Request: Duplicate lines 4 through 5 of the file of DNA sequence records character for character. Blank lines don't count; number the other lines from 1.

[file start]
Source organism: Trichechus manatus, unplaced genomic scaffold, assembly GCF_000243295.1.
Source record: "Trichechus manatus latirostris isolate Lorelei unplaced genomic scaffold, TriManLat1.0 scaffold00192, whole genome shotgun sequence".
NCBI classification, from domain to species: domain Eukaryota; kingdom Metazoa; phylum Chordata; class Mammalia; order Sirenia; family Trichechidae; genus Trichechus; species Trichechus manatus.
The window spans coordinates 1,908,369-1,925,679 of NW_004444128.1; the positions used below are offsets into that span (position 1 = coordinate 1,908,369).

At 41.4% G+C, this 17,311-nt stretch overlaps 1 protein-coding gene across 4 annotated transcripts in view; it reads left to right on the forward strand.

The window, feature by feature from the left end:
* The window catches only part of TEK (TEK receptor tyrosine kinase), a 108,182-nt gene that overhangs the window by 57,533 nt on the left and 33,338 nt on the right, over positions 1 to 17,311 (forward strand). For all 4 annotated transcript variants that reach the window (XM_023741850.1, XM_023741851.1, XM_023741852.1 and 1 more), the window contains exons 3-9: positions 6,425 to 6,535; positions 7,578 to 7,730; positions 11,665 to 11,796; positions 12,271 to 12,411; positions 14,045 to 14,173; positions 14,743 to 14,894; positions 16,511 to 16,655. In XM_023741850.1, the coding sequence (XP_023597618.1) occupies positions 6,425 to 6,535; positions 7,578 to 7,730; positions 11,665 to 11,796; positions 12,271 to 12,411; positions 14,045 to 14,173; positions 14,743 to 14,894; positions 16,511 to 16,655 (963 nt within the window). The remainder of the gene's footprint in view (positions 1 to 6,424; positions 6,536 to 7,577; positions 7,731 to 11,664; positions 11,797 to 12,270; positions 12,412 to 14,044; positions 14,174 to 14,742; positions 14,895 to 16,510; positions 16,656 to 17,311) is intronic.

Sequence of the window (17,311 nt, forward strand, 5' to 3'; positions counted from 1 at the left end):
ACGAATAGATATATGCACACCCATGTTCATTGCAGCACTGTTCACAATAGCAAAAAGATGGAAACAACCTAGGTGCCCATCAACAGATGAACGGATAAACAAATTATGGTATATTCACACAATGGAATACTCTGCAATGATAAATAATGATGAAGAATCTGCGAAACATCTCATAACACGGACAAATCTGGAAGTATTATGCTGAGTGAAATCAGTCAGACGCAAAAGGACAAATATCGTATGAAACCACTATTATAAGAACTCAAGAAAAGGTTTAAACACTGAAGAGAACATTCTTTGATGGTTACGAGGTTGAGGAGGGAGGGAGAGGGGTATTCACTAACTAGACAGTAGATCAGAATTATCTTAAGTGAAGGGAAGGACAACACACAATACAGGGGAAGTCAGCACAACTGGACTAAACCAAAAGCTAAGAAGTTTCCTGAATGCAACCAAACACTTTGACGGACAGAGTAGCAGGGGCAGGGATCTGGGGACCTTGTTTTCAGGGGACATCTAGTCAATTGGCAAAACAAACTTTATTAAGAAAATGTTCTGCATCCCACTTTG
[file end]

The window spans coordinates 1,908,369-1,925,679 of NW_004444128.1; the positions used below are offsets into that span (position 1 = coordinate 1,908,369).

At 41.4% G+C, this 17,311-nt stretch overlaps 1 protein-coding gene across 4 annotated transcripts in view; it reads left to right on the forward strand.